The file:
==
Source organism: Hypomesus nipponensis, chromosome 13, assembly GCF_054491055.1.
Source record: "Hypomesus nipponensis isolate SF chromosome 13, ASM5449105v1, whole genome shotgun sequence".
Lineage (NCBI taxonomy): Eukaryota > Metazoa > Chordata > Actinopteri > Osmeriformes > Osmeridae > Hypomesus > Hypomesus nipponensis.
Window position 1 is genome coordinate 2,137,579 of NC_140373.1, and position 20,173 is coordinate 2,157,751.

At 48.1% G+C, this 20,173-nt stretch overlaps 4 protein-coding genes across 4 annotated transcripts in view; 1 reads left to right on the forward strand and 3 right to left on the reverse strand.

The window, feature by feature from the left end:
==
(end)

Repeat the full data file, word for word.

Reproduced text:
Source organism: Hypomesus nipponensis, chromosome 13, assembly GCF_054491055.1.
Source record: "Hypomesus nipponensis isolate SF chromosome 13, ASM5449105v1, whole genome shotgun sequence".
Lineage (NCBI taxonomy): Eukaryota > Metazoa > Chordata > Actinopteri > Osmeriformes > Osmeridae > Hypomesus > Hypomesus nipponensis.
Window position 1 is genome coordinate 2,137,579 of NC_140373.1, and position 20,173 is coordinate 2,157,751.

At 48.1% G+C, this 20,173-nt stretch overlaps 4 protein-coding genes across 4 annotated transcripts in view; 1 reads left to right on the forward strand and 3 right to left on the reverse strand.

The window, feature by feature from the left end: